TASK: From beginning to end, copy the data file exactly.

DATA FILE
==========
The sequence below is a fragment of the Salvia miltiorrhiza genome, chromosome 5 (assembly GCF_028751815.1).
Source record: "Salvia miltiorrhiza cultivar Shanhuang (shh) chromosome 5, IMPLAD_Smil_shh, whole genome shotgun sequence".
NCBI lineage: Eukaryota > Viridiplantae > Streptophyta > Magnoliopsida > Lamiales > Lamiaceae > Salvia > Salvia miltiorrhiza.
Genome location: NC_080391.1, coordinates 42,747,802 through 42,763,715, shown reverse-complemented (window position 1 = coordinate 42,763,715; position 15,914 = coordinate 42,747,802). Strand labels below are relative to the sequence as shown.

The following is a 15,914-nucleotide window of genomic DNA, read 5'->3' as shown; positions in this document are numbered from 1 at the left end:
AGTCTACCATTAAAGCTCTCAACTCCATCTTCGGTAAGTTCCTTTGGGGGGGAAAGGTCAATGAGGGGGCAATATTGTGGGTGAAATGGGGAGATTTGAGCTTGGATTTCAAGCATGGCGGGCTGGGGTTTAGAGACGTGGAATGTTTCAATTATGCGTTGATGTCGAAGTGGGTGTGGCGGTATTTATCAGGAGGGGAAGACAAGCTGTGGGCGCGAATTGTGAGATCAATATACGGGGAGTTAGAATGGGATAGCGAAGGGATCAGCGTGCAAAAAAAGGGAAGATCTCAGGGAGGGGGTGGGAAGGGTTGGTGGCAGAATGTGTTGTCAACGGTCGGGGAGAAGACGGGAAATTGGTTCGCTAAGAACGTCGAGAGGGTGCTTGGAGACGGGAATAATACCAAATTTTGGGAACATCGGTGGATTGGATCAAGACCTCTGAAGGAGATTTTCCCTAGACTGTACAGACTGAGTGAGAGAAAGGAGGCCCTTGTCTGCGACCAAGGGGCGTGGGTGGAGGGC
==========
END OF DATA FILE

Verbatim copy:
The sequence below is a fragment of the Salvia miltiorrhiza genome, chromosome 5 (assembly GCF_028751815.1).
Source record: "Salvia miltiorrhiza cultivar Shanhuang (shh) chromosome 5, IMPLAD_Smil_shh, whole genome shotgun sequence".
NCBI lineage: Eukaryota > Viridiplantae > Streptophyta > Magnoliopsida > Lamiales > Lamiaceae > Salvia > Salvia miltiorrhiza.
Genome location: NC_080391.1, coordinates 42,747,802 through 42,763,715, shown reverse-complemented (window position 1 = coordinate 42,763,715; position 15,914 = coordinate 42,747,802). Strand labels below are relative to the sequence as shown.

The following is a 15,914-nucleotide window of genomic DNA, read 5'->3' as shown; positions in this document are numbered from 1 at the left end:
AGTCTACCATTAAAGCTCTCAACTCCATCTTCGGTAAGTTCCTTTGGGGGGGAAAGGTCAATGAGGGGGCAATATTGTGGGTGAAATGGGGAGATTTGAGCTTGGATTTCAAGCATGGCGGGCTGGGGTTTAGAGACGTGGAATGTTTCAATTATGCGTTGATGTCGAAGTGGGTGTGGCGGTATTTATCAGGAGGGGAAGACAAGCTGTGGGCGCGAATTGTGAGATCAATATACGGGGAGTTAGAATGGGATAGCGAAGGGATCAGCGTGCAAAAAAAGGGAAGATCTCAGGGAGGGGGTGGGAAGGGTTGGTGGCAGAATGTGTTGTCAACGGTCGGGGAGAAGACGGGAAATTGGTTCGCTAAGAACGTCGAGAGGGTGCTTGGAGACGGGAATAATACCAAATTTTGGGAACATCGGTGGATTGGATCAAGACCTCTGAAGGAGATTTTCCCTAGACTGTACAGACTGAGTGAGAGAAAGGAGGCCCTTGTCTGCGACCAAGGGGCGTGGGTGGAGGGC